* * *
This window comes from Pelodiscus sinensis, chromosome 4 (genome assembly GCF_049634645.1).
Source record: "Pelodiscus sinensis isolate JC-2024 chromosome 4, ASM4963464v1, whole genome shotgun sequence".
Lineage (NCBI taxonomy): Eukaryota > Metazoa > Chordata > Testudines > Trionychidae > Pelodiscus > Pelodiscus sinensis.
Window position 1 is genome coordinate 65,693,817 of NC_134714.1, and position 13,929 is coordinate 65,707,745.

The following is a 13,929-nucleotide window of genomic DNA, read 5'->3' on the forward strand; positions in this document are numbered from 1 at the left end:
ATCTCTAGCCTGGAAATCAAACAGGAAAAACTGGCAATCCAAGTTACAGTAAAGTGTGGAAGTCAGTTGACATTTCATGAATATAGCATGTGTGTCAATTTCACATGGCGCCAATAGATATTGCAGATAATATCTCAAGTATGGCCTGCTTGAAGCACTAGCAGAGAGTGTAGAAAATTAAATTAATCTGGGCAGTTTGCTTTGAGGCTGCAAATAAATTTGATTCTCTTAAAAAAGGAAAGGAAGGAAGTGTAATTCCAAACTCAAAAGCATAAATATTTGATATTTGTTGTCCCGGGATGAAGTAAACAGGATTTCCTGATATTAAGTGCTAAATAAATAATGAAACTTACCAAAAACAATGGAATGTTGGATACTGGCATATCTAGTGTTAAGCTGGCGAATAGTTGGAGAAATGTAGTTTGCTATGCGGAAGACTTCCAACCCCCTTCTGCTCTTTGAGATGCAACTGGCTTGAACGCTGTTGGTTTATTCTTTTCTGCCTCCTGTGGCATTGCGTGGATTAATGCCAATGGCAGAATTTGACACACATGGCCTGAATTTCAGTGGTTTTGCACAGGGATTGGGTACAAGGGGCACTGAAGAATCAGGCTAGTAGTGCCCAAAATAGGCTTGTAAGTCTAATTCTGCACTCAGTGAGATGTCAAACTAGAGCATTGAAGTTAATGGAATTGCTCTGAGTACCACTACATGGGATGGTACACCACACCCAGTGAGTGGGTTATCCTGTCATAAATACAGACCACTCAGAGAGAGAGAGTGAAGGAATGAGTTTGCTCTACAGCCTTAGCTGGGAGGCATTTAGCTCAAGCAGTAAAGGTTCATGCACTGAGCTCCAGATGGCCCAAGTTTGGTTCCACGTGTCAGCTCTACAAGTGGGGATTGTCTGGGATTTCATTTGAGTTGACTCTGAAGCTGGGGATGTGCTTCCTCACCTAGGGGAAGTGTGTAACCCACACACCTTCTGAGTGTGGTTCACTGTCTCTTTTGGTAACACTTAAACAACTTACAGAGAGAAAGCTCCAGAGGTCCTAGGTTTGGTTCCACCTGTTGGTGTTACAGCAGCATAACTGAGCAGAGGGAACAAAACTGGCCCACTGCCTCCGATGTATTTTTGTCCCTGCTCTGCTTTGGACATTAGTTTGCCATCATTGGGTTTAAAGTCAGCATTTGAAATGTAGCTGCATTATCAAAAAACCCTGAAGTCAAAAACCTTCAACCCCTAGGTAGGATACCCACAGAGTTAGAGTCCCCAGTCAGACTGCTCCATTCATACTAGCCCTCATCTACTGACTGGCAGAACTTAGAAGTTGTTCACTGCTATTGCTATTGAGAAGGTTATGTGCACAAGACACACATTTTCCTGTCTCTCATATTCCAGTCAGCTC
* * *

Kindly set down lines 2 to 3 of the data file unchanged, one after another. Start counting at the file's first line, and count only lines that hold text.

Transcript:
Source record: "Pelodiscus sinensis isolate JC-2024 chromosome 4, ASM4963464v1, whole genome shotgun sequence".
Lineage (NCBI taxonomy): Eukaryota > Metazoa > Chordata > Testudines > Trionychidae > Pelodiscus > Pelodiscus sinensis.